Republicans and Libertarians should unite just as Romney and Paul seem to have done during the election by largely avoiding pot shots at each other, and realize that either is better than Obama. But please stop with the mischaracterizations of us being mindless anarchists. It’s utter nonsense.

Simple Math: Economics 101 – Why Government Sucks

Gary Nolan (and THE Scrappy Doo)
Gary Nolan (and THE Scrappy Doo)

Math Problem #1

Let’s imagine there was a country with 50 citizens.

Then let’s imagine they all made a product that generated them $2.5 million in income. For purposes of this argument, we’ll say $50,000 a year for each of them.

Then let’s imagine they decided to elect one person of the group to be their “government” because they felt like they needed someone to handle things a government generally does. This means that they can now only make $2,450,000 worth of goods, because the 50th person isn’t producing any longer.

At that point, the 49 people, making $50k each still, would have to sacrifice about $1000 each to pay their government employee who is no longer generating product themselves because he/she is the government now. The result would be that they would all only make $49,000 each instead of $50k, including the government worker.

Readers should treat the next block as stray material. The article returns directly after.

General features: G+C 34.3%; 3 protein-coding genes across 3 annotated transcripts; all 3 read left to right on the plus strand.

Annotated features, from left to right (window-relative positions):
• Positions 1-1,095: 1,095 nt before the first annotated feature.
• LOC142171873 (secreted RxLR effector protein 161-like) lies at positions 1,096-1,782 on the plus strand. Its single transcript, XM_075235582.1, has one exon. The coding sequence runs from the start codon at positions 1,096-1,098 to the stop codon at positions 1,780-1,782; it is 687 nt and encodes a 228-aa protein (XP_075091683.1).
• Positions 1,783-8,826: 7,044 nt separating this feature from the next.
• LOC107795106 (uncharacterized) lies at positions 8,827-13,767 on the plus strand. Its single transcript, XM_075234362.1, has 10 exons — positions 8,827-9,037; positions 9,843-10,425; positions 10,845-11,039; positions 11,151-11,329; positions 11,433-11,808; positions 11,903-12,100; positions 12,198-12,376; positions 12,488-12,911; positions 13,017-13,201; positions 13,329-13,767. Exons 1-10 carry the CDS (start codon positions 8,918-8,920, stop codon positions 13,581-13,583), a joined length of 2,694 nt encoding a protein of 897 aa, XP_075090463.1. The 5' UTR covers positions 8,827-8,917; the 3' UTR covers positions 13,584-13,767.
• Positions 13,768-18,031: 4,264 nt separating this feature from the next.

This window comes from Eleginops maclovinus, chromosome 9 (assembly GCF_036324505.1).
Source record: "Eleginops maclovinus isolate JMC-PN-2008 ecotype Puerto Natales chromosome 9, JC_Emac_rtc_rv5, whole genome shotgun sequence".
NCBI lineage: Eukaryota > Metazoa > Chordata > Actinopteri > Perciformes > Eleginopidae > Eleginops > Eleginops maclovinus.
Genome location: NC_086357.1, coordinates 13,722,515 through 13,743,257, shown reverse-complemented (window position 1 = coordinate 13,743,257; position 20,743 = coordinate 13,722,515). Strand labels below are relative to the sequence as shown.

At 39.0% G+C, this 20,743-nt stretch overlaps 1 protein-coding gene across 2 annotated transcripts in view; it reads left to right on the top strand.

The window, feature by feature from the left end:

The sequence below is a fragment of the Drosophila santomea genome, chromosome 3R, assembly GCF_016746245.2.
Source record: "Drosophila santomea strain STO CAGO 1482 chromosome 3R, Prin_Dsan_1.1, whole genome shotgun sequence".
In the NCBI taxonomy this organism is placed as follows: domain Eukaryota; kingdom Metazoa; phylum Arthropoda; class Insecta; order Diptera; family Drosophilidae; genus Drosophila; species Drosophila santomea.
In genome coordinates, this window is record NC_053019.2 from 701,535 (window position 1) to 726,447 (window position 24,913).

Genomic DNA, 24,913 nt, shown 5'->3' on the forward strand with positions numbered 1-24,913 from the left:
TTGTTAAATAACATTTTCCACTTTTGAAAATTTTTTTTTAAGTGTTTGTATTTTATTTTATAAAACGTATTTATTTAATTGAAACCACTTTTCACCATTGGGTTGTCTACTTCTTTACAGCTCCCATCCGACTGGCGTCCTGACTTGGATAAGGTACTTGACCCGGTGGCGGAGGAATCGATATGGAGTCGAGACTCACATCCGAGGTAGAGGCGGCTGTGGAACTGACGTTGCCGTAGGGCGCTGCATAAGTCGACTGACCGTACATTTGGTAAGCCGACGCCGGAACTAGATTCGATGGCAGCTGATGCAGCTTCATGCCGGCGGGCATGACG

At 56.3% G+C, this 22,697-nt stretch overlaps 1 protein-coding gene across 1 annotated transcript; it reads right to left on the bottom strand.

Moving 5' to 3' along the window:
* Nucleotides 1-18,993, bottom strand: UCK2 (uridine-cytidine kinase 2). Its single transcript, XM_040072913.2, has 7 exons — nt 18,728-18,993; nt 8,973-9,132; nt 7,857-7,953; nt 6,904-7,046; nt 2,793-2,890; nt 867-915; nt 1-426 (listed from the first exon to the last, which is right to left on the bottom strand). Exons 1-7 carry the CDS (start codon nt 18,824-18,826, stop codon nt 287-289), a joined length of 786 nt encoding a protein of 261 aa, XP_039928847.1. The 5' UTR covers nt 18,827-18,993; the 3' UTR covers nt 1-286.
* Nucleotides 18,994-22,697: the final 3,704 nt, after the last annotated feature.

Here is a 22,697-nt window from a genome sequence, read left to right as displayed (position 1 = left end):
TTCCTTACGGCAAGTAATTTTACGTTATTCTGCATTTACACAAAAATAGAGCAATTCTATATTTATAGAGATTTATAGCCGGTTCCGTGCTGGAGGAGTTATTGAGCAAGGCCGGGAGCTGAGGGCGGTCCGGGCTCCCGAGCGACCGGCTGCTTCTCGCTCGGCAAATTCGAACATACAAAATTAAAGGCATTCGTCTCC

Now, let’s imagine that you kept adding government functions and thus needed more people to administrate them until you got to a 50/50 ratio of private sector/government workers. The 25 remaining private sector workers that started out making $50K would have to contribute $25K each so that their 25 government counterparts could make $25k each as well.

Notice that in each scenario, as more workers were moved to the government, the average income for everyone went down while the amount of goods they produced went down as well? The fact that government employees no longer generate a marketable good is often lost on people. They are a necessary expense, but entirely an expense, nonetheless.

Here’s where the math gets interesting though. The drop from 50:0 private sector/government workers to 49:1 resulted in a mere 2% loss for everyone. However, the drop from 25:25 to 24:26 ($25,000 to $24,000) would result in a 4% loss for everyone, and if we were to go from 10:40 to 9:41 ($10,000 to $9,000) it’s a difference of 10%, and the 2:48 to 1:49 ($2000 to $1000) is a difference of 50%!

What does this mean you ask? It means that as we add government employees, the losses are not linear, they are exponential, as it relates to the earner. The addition of each government employee hurts at a higher percentage than the addition of the one before it, as opposed to just the same hit each time.

This is a simplified equation to make it easily understandable, but the beautiful thing about math is that it doesn’t care whether one likes it or not. It simply is what it is.

While it is easy to want the government to solve all of society’s problems, individual problems are the responsibility of the individual to fix—not mine, not their neighbor’s, and not their government’s. When the government grows, we all hurt.